The first Kick-Ass can be used as anyone’s prime example for a surprisingly awesome movie that seems to have blasted through everyone’s expectations. It’s seamless blend of irreverent humor and graphic violence made audiences cheer for its heroes, and made parents cringe at the thought of their perfect little children being exposed to such devilry. Well, sorry parents, it’s all back in Kick-Ass 2, a worthy sequel to the original, even though it falls flat in a few important areas.
Dave Lizewski (Aaron Taylor-Johnson) has decided that enough is enough when it comes to his “superhero” alter ego, Kick-Ass. This bores him to no end, however, and he decides to strike up a partnership with fellow superhero Mindy Macready (Cholë Grace-Moretz), aka Hit Girl. Unfortunately, Mindy has decided that she has to start living a normal life, and does her best to become a normal high school freshman. This doesn’t stop Kick-Ass, though, as he goes to the streets and joins a team of superheroes, like himself, led by Colonel Stars and Stripes (Jim Carrey), to fight crime together. On the villainous side, Chris D’Amico (Christopher Mintz-Plasse), now calling himself The Motherfucker, begins building his own team comprised of super villains to take on Kick-Ass and his crew, with deeper wishes to get revenge on Kick-Ass, personally.
Something that Kick-Ass 2 does absolutely right is introduce more superheroes and an equal amount of super villains. Now you know the action is going to be stepped up, and stepped up it is. The climax of the movie is literally fantastic. It’s a bone crunching, face punching, blood splattering fiasco that is the perfect coda to the rest of the movie. The other instances of action can be described the same way, just on a smaller scale. One worry I had for this movie was that the violence was going to be toned down, which has happened to films in the past. Instead, it keeps up with the original Kick-Ass and delivers the goods, especially when it comes to Hit Girl.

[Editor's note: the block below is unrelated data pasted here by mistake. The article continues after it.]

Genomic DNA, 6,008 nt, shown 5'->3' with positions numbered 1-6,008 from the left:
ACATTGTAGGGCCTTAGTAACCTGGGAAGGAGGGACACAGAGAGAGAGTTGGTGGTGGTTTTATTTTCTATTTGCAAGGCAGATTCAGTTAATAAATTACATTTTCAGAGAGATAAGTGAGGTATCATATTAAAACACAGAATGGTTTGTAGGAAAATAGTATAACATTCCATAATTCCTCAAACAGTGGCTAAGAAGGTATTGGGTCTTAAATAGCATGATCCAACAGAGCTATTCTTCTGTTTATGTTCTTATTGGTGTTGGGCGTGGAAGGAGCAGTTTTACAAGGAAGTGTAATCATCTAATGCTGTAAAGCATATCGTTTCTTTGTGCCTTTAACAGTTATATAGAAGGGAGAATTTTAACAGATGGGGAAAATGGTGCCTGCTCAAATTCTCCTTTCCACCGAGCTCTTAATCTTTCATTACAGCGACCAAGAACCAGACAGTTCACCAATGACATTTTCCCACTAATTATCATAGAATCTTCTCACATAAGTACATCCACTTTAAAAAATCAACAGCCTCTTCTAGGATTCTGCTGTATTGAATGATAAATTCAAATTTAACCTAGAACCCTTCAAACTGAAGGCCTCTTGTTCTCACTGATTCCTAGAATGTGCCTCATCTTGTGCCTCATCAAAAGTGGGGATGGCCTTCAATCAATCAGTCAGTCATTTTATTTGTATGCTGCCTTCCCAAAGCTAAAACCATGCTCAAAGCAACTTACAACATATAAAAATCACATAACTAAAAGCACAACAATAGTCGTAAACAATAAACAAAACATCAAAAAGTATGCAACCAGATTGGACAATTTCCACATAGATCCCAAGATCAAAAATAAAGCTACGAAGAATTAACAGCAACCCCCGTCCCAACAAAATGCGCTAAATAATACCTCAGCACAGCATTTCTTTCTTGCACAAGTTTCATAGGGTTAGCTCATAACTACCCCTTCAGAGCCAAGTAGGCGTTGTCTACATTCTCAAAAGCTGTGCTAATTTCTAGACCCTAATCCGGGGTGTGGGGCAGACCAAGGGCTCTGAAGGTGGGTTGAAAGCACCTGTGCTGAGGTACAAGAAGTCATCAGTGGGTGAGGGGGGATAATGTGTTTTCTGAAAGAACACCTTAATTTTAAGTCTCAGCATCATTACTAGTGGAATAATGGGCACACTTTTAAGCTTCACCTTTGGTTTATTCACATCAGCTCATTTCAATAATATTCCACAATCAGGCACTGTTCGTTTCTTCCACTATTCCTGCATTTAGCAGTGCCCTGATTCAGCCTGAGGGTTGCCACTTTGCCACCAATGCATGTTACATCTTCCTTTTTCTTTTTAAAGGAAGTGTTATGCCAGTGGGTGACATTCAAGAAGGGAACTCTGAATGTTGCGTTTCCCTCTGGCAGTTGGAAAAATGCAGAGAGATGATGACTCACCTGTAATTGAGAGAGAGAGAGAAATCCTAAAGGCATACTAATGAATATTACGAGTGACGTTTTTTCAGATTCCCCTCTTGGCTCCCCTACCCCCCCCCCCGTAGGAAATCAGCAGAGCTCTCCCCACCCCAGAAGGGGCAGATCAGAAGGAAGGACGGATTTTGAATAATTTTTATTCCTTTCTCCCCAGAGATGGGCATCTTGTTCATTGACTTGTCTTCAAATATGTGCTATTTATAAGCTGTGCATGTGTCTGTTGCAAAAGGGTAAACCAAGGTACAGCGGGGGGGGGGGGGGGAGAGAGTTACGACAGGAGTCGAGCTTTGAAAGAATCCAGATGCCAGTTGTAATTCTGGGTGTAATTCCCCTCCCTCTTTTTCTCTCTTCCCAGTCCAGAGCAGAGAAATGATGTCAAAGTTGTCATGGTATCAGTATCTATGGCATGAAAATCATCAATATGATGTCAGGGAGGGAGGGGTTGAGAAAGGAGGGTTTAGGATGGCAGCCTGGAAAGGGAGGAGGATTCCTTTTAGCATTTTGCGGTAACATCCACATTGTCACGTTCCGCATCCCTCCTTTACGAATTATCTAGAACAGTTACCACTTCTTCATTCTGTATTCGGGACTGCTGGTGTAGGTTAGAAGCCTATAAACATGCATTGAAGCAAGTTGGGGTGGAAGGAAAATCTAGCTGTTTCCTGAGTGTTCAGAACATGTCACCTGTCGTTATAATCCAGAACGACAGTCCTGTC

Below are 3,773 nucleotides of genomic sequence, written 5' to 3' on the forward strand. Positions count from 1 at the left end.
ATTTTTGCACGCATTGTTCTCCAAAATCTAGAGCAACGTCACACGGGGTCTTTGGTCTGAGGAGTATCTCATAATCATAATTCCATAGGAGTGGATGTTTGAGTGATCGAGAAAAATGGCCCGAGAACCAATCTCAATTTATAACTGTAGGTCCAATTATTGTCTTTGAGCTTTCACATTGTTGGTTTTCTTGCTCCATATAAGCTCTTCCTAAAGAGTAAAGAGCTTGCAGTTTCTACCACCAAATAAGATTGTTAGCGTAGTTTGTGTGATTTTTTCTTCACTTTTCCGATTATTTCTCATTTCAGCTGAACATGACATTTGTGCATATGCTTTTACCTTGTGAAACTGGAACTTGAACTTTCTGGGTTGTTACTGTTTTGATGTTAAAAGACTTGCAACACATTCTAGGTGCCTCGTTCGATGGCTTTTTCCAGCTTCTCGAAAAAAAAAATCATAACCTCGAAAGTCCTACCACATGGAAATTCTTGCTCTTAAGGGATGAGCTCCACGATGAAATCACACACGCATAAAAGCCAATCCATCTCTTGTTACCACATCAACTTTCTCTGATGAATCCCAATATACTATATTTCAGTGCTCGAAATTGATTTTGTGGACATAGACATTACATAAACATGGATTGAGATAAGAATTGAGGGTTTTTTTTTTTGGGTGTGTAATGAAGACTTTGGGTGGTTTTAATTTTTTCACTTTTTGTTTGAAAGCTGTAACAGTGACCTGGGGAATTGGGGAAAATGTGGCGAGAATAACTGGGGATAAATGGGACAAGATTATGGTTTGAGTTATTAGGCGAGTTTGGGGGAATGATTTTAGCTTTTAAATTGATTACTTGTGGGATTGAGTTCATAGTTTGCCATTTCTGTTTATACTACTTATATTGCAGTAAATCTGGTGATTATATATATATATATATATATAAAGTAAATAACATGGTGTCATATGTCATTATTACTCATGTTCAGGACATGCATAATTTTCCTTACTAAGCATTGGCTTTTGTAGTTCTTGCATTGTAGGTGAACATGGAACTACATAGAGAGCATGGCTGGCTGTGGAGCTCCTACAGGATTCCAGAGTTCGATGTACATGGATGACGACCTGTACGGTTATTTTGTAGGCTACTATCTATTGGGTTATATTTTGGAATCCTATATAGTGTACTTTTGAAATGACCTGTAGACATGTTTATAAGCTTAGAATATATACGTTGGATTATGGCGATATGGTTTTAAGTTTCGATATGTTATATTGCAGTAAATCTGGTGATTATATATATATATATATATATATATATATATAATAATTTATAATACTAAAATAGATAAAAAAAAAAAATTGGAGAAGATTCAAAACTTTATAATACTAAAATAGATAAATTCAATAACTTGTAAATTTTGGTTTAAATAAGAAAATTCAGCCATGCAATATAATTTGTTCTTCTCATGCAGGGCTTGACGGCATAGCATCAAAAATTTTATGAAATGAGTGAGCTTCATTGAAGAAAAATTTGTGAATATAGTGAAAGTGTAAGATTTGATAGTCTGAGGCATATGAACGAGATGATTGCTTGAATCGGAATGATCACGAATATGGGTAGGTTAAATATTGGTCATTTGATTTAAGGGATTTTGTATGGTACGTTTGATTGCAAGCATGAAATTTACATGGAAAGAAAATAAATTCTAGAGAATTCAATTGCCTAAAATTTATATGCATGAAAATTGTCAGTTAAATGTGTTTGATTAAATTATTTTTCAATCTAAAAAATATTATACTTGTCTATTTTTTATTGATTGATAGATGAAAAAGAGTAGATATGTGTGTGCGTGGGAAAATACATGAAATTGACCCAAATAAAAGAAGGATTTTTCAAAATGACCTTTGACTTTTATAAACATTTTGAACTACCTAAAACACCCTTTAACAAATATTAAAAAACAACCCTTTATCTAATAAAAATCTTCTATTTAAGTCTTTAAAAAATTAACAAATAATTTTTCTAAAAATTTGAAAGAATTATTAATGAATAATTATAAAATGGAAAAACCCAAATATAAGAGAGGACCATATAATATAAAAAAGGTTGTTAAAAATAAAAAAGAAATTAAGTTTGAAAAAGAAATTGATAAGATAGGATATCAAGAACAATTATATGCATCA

You can’t get much cooler than Hit Girl, and fans across the world would have to agree with me. Seriously though, what a great action character, and she gets her chance to shine in that department. When Hit Girl’s around, you know some baddies will be going home with a few less limbs. Interestingly enough, she spends more time as Mindy in this film, and the audience gets to see a more vulnerable side to her. Take her out of her violent element and put her in the normal life of a high school student, and all of a sudden she doesn’t seem that tough anymore. It was surprisingly entertaining to watch her try and fit in, but that’s not to say that it wasn’t all the more exciting to see her don the outfit at times and kick more ass than its title character.
Where the movie does fall flat is its comedy. Mindy has some hysterical one liners and Jim Carrey’s Stars and Stripes is just a funny character. Everyone else seems to miss the mark. Christopher Mintz-Plasse has a few scenes where he was funny, but I actually enjoyed his character during the more serious moments. The storyline of Kick-Ass 2 is a lot darker than its predecessor, but this is still supposed to be a comedy, and when it was obvious the comedy was trying to break through, it just didn’t work too well.
As far as sequels go, Kick-Ass 2 was a lot better than you might originally think. I still really enjoy all the characters and the action is still as brutally fun as ever, but I think it’s time to put an end to it. Let’s stop it here before the series totally runs out of juice and releases a third film that can’t hold up to the other two. This is a good way to end the series and that way we can look back and remember that there are two really good Kick-Ass movies.